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Help: Getting this error: Error:(3, 41) java: <identifier> expected

 
Greenhorn
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Hello and thanks in advance for your time,

I am getting this error 'Error:(3, 41) java: <identifier> expected' on a really simple program. Why won't this code run?
 
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on Line 3, the parameter a has no declared type. Specify what its type is. I'd guess you want that to be a double.
 
Khayla Matthews
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Oh, I thought that wasn't necessary since I just declared the variable. But, now I'm getting this error
Error: Main method not found in class absvalprob, please define the main method as:
  public static void main(String[] args)
or a JavaFX application class must extend javafx.application.Application.

Do I need to put a main method before my own functions?
 
Junilu Lacar
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It doesn't matter where you add the main() method. You do need it if you're going to run this code with "java absvalprob" though.

By convention, class names should start with a capital letter and use camelcase for other words. So your class name should be AbsvalProb instead.
 
Junilu Lacar
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Khayla Matthews wrote:Oh, I thought that wasn't necessary since I just declared the variable. But, now I'm getting this error


The a that you declared on line 2 is not the same as the a you specify as a parameter to that method. Those are two entirely different things.
 
Khayla Matthews
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So, I'm still a little confused. I changed my code to the following and I'm still getting errors. What am I doing wrong? Thanks again for your help.

 
Junilu Lacar
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You put the absoluteValue() method inside the main() method. You can't do that.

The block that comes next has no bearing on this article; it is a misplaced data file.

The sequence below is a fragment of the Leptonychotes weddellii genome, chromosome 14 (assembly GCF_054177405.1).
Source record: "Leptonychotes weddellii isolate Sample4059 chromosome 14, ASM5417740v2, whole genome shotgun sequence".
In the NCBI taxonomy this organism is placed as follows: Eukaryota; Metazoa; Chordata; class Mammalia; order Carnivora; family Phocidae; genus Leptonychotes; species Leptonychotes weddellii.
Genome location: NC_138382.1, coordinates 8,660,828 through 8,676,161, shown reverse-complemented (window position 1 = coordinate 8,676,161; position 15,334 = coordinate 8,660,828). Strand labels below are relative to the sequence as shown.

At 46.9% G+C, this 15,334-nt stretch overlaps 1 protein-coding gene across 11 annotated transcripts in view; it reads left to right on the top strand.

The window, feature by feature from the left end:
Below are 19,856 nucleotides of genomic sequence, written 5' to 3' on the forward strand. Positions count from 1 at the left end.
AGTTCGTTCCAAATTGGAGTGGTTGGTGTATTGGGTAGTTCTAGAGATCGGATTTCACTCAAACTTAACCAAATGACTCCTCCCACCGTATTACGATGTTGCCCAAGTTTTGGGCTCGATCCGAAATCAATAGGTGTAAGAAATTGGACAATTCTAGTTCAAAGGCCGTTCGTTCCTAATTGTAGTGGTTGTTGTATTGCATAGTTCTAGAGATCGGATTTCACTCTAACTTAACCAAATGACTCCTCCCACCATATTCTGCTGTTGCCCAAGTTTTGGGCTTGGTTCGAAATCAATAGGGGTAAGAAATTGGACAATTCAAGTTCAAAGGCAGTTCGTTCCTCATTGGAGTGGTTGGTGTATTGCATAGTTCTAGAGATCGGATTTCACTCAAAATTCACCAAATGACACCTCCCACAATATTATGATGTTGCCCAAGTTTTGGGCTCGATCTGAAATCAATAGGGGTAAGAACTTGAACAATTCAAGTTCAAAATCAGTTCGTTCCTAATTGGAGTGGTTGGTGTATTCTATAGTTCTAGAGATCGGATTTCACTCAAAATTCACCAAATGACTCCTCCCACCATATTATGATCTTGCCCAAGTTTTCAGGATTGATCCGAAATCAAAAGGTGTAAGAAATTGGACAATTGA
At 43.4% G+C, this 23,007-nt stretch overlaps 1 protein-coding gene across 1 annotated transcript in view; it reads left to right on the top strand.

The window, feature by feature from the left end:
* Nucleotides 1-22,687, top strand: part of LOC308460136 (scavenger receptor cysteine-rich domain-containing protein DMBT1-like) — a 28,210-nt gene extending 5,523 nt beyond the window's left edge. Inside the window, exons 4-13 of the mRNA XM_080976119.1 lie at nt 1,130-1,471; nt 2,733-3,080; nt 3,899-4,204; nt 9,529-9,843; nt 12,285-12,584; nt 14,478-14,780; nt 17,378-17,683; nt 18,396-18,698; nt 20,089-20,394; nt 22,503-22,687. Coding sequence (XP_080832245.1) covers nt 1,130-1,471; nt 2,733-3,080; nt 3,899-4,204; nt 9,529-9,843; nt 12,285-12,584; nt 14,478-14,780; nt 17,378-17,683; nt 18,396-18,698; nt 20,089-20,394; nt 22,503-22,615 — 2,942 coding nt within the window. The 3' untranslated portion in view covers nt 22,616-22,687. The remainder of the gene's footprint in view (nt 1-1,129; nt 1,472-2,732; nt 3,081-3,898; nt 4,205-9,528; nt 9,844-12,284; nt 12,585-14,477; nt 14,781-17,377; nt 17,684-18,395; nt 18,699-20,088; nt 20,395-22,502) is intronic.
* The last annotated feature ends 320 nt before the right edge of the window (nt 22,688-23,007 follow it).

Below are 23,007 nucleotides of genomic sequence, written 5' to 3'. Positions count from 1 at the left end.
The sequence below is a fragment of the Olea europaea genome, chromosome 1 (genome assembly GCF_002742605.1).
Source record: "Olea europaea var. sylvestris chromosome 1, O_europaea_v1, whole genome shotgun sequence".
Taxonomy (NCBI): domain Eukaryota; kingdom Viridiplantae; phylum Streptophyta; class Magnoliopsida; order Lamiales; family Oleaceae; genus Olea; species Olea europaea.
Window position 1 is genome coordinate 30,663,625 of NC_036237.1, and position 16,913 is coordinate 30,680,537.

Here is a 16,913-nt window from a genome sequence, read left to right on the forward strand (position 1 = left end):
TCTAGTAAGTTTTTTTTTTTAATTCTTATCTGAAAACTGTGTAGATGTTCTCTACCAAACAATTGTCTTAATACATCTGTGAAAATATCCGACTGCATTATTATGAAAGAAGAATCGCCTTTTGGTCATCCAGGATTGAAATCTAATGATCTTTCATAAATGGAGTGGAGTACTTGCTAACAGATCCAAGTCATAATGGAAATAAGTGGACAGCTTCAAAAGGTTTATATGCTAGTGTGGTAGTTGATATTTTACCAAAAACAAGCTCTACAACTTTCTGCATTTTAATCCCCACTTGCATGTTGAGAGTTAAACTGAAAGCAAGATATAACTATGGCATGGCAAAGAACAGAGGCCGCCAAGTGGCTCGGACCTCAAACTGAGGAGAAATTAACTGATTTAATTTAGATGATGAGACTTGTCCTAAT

Khayla Matthews
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Got it. No more errors! Thanks again.
 
Junilu Lacar
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The main() method needs to have code that does something. You probably want to call the absoluteValue() method from the main() method and display its result.

Here's an example:
 
Marshal
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If you find the old Sun style guide, it tells you to avoid if (something) return someValue; else return differentValue;I would write that absValProb method like this:-Please find out what happens if you pass NaN as an argument.
 
Khayla Matthews
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I rewrote the code to look like so and it runs perfectly with no errors. The format recommended by the style guide takes some getting used to but I think I like it better.


 
Khayla Matthews
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Campbell Ritchie wrote:If you find the old Sun style guide, it tells you to avoid if (something) return someValue; else return differentValue;I would write that absValProb method like this:-Please find out what happens if you pass NaN as an argument.

<br /> <br /> Not sure what you mean by passing NaN as an argument. I would like to see what happens though. I updated my code like so, and got a ton of erros. so I think I did it wrong. <br /> <br />
 
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Khayla Matthews wrote:Not sure what you mean by passing NaN as an argument


He probably means something like: absoluteValue(Double.NaN)
 
Campbell Ritchie
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Ron McLeod wrote:. . . He probably means something like: . . .

Yes, I did.
Or absoluteValue(0.0 / 0.0)
Or absoluteValue(Math.log(-1.0))
Or absoluteValue(Math.sqrt(-1.0))
They will all end up sending NaN as an argument.
 
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